Reinforced concrete is remarkably durable if appropriately maintained. However, inappropriate formulation and the weather can cause cracks that, if left unsealed or unaddressed, can cause or accelerate the process of decay.
In optimal conditions, concrete can last for millennia, as evidenced by the impressive structures built by the Romans out of their formula for concrete centuries ago. Today, however, a combination of factors—including poor prior maintenance and construction flaws—have made structures made of reinforced concrete gradually show signs of decay. If allowed to progress, these could compromise the structural stability of the building.
Fortunately, there are ways to arrest and prevent the onset of early damage to concrete structures and mitigate their effects on building stability. Ultimately, the best way to avoid the early onset of decay in concrete is by following best-practice guidelines in creating a durable concrete mixture.
Concrete cracks in homes are often small enough to be patched as a do-it-yourself project. Usually, concrete crack repair products can be easily applied to smaller holes and cracks as minor repairs. Meanwhile, larger repairs should be addressed at the soonest convenience by professionals.
The Principles of Expansion
Concrete, like many seemingly unchanging solid objects, expands and contracts with the changes of temperature. Hot weather causes concrete (and the metal reinforcing bars within) to expand, whereas cold weather does the opposite. Concrete pavement possesses its familiar joints specifically to accommodate this expansion while controlling the likelihood of cracks.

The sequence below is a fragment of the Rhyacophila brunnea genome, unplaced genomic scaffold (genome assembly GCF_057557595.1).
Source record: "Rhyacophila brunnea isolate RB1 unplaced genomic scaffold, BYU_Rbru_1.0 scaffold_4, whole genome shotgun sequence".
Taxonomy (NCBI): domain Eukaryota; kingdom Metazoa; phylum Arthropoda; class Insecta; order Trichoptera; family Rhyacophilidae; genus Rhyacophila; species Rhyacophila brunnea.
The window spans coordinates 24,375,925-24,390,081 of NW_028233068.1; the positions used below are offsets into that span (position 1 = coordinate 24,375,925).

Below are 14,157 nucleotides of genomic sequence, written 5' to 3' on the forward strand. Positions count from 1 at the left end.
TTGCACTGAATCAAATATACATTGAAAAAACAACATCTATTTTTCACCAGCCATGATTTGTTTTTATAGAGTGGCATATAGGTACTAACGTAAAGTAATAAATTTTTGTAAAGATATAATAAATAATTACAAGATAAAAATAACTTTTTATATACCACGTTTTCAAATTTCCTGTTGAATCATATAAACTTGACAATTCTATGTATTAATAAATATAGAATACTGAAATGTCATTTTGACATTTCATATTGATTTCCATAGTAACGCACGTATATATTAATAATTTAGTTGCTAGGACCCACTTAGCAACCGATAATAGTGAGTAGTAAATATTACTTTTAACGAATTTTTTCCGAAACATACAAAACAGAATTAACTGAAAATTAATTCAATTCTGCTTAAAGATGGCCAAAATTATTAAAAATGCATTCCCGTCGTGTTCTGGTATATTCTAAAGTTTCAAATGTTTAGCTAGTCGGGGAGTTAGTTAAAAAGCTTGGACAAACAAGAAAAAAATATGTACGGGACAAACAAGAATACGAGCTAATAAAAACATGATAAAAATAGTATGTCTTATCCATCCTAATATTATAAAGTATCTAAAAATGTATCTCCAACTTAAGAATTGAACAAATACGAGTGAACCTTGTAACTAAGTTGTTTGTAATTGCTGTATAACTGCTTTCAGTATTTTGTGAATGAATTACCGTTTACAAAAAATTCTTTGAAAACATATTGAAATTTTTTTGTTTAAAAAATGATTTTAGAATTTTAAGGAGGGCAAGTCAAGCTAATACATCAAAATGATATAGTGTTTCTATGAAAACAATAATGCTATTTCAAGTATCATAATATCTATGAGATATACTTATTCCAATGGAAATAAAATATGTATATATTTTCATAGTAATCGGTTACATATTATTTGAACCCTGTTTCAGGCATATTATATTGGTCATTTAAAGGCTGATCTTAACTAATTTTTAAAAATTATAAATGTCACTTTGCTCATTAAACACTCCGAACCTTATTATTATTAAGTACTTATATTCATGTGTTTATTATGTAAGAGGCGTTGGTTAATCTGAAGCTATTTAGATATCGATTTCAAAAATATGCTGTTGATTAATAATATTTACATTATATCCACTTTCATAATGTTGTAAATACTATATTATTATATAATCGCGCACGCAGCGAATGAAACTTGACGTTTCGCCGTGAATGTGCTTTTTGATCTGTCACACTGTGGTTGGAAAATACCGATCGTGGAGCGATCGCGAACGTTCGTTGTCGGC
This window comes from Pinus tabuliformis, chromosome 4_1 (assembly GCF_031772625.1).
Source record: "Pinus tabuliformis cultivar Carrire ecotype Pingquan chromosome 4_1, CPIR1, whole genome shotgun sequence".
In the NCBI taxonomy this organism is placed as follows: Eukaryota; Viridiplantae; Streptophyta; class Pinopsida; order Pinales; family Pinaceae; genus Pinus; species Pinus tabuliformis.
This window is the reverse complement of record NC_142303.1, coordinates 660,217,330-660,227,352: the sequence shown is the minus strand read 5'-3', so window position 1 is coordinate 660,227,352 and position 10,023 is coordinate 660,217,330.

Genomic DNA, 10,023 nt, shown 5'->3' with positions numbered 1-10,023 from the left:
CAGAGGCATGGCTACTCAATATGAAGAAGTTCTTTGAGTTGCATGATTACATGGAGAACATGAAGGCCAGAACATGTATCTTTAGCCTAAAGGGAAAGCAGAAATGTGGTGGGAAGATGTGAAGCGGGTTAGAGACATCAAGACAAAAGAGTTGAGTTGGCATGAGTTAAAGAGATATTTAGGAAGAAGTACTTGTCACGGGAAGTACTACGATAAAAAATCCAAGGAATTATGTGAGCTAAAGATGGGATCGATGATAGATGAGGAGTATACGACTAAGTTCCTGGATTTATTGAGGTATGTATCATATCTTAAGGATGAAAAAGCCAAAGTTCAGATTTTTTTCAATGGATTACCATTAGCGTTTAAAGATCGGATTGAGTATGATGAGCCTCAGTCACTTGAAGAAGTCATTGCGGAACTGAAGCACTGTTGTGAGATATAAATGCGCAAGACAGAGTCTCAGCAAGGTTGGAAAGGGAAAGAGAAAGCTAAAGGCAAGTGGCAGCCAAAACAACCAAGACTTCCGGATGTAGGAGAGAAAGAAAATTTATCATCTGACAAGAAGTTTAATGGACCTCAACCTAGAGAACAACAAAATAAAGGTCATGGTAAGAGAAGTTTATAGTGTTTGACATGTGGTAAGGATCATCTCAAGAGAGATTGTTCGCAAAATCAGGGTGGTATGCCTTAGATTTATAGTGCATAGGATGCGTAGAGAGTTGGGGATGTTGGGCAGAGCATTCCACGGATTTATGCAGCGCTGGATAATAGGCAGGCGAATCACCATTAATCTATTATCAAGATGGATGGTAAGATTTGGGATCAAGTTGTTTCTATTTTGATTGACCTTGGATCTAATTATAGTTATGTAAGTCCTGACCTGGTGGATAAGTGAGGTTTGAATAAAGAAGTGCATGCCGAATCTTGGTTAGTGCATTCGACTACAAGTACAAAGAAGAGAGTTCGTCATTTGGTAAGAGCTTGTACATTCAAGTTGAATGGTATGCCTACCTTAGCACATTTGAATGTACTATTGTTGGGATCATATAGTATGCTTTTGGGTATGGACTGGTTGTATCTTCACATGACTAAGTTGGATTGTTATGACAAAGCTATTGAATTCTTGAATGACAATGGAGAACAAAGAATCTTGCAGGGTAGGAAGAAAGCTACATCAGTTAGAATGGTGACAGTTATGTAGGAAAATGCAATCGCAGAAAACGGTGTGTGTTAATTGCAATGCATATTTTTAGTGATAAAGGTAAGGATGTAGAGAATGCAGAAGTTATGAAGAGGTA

Cracking is something to be expected with concrete over time, and superficial cracks may not have much of an effect on the structural integrity of the concrete. This continuous expansion and contraction may take a toll on concrete. Concrete that had properly cured or was made from a suboptimal mixture may be more prone to cracking.
Extensive cracking can be prevented early on by ensuring that the concrete is properly mixed and cured during construction. Too often, the ideal formula for creating a concrete mix is compromised during the building process—something that builders should endeavour to avoid.
Concrete is the result of a careful chemical balance involving water, cement, and aggregate. Using either too much or too little water or the wrong type of cement mixture to the mixture may result in a concrete that is not as strong or as dense as the building demands. Using too much water in concrete mixes, for instance, may create a diluted concrete mixture that would shrink as it dries. This shrinkage would cause cracks to form. Too little water, meanwhile, will cause the concrete to cure inappropriately. Likewise, using a concrete mix not graded for use in buildings of a specific height may lead to cracking due to the concrete’s inability to hold the weight of the building adequately.
Preventing Other Hazards
Large cracks in concrete can potentially undermine the strength of a building, and large-enough cracks can warrant extensive repair of load-bearing walls and reinforcing pillars to ensure the structural stability of the building. The corrosion of the reinforcing bars is also a potential hazard for buildings made of reinforced concrete.
The corrosion of the reinforcing bars is also a potential hazard for buildings made of reinforced concrete. Even seemingly superficial cracks can expose the reinforcing bars to corrosion, which can accelerate the decay of concrete and undermine its structural stability. Sealing these potential holes should be done immediately to prevent oxygen and moisture from harming the reinforcing bars.